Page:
Melvin Frank



Glenda Jackson

George Segal

Paul Sorvino









1 Hr., 46 Mins.

A Touch of Class

November 15, 2019  

here’s a moment in A Touch of Class (1973), something of an anti-romantic comedy, where the couple driving the film, curt British single mother Vickie (Glenda Jackson) and vinegary American family man Steve (George Segal), watch Brief Encounter (1945) together. So far, A Touch of Class has been that movie’s antithesis. There are similarities, sure. Vickie and Steve meet under odd circumstances: While Steve is

Glenda Jackson and George Segal in 1973's "A Touch of Class."


playing baseball in the park with some of his friends, one of Vickie’s kids accidentally gets trampled (though fortunately not to death) by him. Both have familial responsibilities to which they must attend. Steve, who says frankly that he’s never been unfaithful to his beloved wife “in the same town,” isn’t interested in leaving his spouse and their kids behind. Brief Encounter, in contrast, is lyrical, and photographed in an otherworldly black and white that makes things feel almost casually poignant. Besides, it’s directed by David Lean, who isn’t stingy when it comes to handing you three hankies or so when a weepy ending comes out of the woodwork.


A Touch of Class, on the opposite end of the spectrum, is bouncy and distractible. It’s been rightfully compared to the zippy battle-of-the-sexes comedies starring Katharine Hepburn and Spencer Tracy, which tend to feature more games of verbal one-upmanship than warm embraces. In A Touch of Class, even the impending doom which we come to wish weren’t impending has a merriness to it. The invocation of Brief Encounter in the movie causes things to get serious for a moment, though. One could even call it a red flag, given how late it happens in the film. It causes both Steve and Vickie to fall into an ugly-crying session. That’s funny, and in tune with the fitful slapstick comedy preceding it. But less so is what Steve says. “How will it end with us?” he goes.


It’s a question neither party has considered lately. Vickie and Steve's romance, after all, has proven itself far more long-lasting than either person thought it would at first. Originally it was just supposed to be a fling. The pair ran into each other on the street and shared a cab while it was raining after the baseball incident; they had a good rapport and then started realizing they liked each other; grabbed lunch, then thought maybe they’d like to start an affair. Which they did — during a week-long Spanish getaway so rife with comedies of errors that whatever spark they initially had threatened to extinguish itself. (Things eventually warmed up; later, when Vickie and Steve are watching Brief Encounter, they happen to be watching it in an apartment they secretly purchased together just to clandestinely meet up.)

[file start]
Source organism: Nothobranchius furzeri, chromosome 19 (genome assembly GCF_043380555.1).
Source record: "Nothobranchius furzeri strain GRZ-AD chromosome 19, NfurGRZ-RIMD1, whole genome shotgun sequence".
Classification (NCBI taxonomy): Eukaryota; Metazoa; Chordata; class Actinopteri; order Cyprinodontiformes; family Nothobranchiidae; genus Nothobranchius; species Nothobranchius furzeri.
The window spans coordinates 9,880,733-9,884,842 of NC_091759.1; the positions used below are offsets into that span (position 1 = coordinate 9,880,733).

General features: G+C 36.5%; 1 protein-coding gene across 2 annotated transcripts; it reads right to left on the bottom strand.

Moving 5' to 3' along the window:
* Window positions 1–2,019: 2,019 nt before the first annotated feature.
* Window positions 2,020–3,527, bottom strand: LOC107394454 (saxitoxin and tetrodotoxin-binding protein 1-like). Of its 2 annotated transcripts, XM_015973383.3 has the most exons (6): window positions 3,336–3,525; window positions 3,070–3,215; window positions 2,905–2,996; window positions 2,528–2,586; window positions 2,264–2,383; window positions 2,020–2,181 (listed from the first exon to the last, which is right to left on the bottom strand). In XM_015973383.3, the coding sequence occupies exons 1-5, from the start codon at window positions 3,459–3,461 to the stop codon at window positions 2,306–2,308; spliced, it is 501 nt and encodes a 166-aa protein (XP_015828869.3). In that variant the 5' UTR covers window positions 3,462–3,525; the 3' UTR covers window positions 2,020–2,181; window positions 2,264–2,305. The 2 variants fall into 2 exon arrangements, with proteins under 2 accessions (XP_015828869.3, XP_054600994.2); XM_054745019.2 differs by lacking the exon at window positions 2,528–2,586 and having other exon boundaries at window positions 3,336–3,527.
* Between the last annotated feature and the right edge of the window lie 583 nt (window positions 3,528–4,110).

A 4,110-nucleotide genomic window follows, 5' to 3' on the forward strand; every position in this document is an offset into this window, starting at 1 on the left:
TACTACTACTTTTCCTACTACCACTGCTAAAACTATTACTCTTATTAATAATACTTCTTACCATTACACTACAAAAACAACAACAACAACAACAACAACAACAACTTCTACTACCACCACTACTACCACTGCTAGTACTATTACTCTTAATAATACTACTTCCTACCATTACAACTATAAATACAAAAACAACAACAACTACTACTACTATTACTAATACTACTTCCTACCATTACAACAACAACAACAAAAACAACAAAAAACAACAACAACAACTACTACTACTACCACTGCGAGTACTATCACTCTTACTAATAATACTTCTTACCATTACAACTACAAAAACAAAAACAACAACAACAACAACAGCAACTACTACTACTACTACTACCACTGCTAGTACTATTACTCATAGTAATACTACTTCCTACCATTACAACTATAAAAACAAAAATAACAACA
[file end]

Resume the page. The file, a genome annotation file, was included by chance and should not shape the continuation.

A Touch of Class does a lot of things well, but not among its highs is

decisiveness. Once it’s over, you’ve felt like you’ve watched two movies, neither of which worked altogether too well. Much of the time it’s an energetic farce where one bad thing happens after another — threatening to derail the relationship Vickie and Steve form early in the movie — and the chaos is funny, controlled, almost. Frank makes sense as the person behind this material: decades earlier, he was responsible, with collaborator Norman Panama, for a lot of popular, similarly batty comedies, including Mr. Blandings Builds His Dream House (1948) and a couple of Road to … movies. He directs A Touch of Class almost as if it were a series of comedy sketches. (Most of them set during Vickie and Steve’s Spanish vacation, they include Steve nearly breaking his back during sex, trips to faraway places in a too-tiny car with a broken clutch, an awkward dinner Vickie’s invited to that turns out to be hosted by one of Steve’s co-workers.) At its most frenetic, A Touch of Class works.


But then, during the last act of the movie, Frank and his co-writer, Jack Rose, abruptly decide to make the movie all tearful. It’s not impossible for lighthearted romantic comedies to suddenly be marred by relentless real life. As long as the tone is correct to begin with — entailing that there’s a level of awareness that whatever romp is going on is out of the ordinary — things can shift. But Frank and Rose don’t take us there with care: we’re expecting something at odds with Brief Encounter all the way. Steve will realize that he loves Vickie too much to stay stuck in a marriage that’s not quite as great as he tells himself. But Frank and Rose give us a finale that not merely cruel: it isn’t believable. It’s in sync with one of those plot devices where if someone just said a single line, everything would be cleared up, but since everyone keeps talking in circles problems continue on too long. A Touch of Class tries to tell us that the affair would end this way: not heartwarmingly but perhaps ethically. Sometimes ethics break the heart. But the tonal shift and change in objective are too jerky and unforeseeable to feel right.


It’s difficult to have much against an anti-romantic comedy in a world of entertainment where the anti descriptor in front of “romantic comedy” is something bemoaned most of the time. A Touch of Class could be a nice subversion of old tropes with a biting twist. But instead it’s an update on old tropes with a contrived twist. Jackson and Segal are so good in the movie — both actors are unlikely but stellar re-ups of the kinds of stars Rosalind Russell and Cary Grant could be in fast-paced comedies — that Frank and Rose’s final mess-up feels as if it were cutting a little deeper. B-